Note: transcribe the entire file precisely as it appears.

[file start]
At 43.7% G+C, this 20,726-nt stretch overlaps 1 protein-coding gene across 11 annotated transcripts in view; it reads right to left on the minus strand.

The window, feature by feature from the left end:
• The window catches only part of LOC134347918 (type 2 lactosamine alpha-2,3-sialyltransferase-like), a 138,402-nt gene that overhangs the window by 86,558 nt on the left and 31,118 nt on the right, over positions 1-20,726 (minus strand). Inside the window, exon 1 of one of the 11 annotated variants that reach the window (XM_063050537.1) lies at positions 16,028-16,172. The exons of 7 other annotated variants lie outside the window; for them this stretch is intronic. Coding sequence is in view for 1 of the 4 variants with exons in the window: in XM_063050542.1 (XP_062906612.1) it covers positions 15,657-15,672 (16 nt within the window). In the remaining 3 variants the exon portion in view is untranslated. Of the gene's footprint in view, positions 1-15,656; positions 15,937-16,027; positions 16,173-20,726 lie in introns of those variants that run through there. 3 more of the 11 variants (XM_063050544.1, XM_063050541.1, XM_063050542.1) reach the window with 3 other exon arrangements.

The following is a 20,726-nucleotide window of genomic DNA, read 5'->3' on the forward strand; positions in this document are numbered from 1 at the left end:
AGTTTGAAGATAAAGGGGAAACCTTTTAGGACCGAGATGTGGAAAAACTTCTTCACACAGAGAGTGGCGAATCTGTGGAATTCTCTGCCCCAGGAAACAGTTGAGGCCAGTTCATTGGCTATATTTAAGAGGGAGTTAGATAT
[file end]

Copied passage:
At 43.7% G+C, this 20,726-nt stretch overlaps 1 protein-coding gene across 11 annotated transcripts in view; it reads right to left on the minus strand.

The window, feature by feature from the left end:
• The window catches only part of LOC134347918 (type 2 lactosamine alpha-2,3-sialyltransferase-like), a 138,402-nt gene that overhangs the window by 86,558 nt on the left and 31,118 nt on the right, over positions 1-20,726 (minus strand). Inside the window, exon 1 of one of the 11 annotated variants that reach the window (XM_063050537.1) lies at positions 16,028-16,172. The exons of 7 other annotated variants lie outside the window; for them this stretch is intronic. Coding sequence is in view for 1 of the 4 variants with exons in the window: in XM_063050542.1 (XP_062906612.1) it covers positions 15,657-15,672 (16 nt within the window). In the remaining 3 variants the exon portion in view is untranslated. Of the gene's footprint in view, positions 1-15,656; positions 15,937-16,027; positions 16,173-20,726 lie in introns of those variants that run through there. 3 more of the 11 variants (XM_063050544.1, XM_063050541.1, XM_063050542.1) reach the window with 3 other exon arrangements.

The following is a 20,726-nucleotide window of genomic DNA, read 5'->3' on the forward strand; positions in this document are numbered from 1 at the left end:
AGTTTGAAGATAAAGGGGAAACCTTTTAGGACCGAGATGTGGAAAAACTTCTTCACACAGAGAGTGGCGAATCTGTGGAATTCTCTGCCCCAGGAAACAGTTGAGGCCAGTTCATTGGCTATATTTAAGAGGGAGTTAGATAT